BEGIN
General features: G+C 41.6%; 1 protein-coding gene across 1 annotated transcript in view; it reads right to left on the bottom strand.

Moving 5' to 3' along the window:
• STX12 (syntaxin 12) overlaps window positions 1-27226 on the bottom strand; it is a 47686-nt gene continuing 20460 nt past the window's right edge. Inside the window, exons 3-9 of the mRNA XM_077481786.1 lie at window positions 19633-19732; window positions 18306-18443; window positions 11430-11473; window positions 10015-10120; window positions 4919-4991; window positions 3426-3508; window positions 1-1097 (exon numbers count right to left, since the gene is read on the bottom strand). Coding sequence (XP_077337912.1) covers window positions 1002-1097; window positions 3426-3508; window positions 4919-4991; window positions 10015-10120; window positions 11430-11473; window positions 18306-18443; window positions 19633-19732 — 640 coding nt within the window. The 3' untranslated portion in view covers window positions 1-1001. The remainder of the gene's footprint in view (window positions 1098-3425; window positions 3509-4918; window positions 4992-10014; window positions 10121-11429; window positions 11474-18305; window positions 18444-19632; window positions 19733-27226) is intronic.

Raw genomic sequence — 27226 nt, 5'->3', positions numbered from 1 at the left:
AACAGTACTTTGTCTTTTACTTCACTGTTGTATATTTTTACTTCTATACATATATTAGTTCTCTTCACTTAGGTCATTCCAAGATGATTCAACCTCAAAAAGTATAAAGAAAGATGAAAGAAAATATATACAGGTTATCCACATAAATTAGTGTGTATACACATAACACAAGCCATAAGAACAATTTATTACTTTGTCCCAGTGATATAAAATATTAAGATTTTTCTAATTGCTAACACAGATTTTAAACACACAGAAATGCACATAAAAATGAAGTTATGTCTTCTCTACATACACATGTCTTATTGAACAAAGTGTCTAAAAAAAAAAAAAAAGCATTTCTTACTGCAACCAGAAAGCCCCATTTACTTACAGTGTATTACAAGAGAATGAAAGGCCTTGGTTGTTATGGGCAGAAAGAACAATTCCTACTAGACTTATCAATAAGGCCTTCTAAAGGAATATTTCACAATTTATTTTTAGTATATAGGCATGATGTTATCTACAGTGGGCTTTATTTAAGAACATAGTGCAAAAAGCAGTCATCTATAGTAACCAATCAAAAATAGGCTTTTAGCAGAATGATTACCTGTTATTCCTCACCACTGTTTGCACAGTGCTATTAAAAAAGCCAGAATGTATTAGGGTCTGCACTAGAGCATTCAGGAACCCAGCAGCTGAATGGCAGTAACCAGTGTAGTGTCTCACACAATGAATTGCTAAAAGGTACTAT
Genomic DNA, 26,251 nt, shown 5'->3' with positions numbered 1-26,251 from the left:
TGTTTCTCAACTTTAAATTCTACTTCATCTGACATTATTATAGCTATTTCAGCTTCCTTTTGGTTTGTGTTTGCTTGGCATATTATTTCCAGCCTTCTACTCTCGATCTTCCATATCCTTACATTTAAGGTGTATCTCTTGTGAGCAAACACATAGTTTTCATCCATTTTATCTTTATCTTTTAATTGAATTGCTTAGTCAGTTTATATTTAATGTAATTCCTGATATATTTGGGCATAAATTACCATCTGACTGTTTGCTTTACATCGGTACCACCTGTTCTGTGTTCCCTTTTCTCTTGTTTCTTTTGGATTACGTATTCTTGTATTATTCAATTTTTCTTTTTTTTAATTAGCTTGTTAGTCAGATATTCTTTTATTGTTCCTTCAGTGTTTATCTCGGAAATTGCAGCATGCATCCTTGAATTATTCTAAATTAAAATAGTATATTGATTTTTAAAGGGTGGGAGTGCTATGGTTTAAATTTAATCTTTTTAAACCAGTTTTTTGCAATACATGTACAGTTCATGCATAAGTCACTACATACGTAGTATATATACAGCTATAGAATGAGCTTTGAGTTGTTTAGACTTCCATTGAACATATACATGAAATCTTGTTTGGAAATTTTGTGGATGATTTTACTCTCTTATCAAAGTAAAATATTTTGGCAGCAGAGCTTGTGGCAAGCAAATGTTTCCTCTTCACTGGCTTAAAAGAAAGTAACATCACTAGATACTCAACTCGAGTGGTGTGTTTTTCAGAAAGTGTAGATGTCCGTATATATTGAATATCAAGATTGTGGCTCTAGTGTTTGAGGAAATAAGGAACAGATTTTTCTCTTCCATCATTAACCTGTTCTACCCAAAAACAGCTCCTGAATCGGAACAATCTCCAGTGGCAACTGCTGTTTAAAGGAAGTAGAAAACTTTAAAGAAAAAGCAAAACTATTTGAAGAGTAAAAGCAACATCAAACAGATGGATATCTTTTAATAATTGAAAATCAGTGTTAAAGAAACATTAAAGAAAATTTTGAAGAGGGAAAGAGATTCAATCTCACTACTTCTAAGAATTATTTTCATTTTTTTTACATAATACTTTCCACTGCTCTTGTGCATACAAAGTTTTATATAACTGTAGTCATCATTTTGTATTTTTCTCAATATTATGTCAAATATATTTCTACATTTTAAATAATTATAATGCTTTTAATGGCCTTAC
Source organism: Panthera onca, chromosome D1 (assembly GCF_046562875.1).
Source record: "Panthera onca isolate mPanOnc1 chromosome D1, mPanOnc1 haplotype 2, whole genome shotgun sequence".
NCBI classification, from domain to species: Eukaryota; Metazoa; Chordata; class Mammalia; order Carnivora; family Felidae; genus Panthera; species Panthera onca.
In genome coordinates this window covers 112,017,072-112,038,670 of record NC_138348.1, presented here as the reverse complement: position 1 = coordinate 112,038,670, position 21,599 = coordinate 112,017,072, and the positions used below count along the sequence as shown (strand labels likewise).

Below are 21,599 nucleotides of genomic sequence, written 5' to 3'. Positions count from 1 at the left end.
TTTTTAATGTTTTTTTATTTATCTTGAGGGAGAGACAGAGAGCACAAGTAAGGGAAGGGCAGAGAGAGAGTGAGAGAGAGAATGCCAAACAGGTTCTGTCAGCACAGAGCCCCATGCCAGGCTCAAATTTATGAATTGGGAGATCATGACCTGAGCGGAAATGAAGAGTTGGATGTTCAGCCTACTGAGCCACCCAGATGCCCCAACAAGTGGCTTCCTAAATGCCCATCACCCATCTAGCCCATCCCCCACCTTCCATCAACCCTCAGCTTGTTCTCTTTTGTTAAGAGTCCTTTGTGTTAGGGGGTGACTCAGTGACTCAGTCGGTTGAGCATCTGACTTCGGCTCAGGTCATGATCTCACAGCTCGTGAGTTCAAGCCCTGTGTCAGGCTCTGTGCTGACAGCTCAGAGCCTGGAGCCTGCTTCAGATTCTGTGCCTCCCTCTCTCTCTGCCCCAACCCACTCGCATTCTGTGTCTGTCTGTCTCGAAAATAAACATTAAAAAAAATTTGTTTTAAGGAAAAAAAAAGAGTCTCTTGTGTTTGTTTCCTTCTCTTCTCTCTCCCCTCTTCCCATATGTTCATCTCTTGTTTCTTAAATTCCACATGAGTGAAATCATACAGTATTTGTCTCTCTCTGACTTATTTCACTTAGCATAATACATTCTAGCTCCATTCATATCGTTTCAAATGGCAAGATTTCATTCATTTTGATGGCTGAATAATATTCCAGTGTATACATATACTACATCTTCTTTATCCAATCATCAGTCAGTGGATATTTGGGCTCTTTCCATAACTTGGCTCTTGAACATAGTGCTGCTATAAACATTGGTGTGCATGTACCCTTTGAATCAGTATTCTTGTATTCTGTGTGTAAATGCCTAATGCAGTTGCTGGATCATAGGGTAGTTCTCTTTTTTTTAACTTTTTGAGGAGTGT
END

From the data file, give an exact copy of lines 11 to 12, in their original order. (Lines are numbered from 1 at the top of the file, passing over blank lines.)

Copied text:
In genome coordinates this window covers 112,017,072-112,038,670 of record NC_138348.1, presented here as the reverse complement: position 1 = coordinate 112,038,670, position 21,599 = coordinate 112,017,072, and the positions used below count along the sequence as shown (strand labels likewise).

Below are 21,599 nucleotides of genomic sequence, written 5' to 3'. Positions count from 1 at the left end.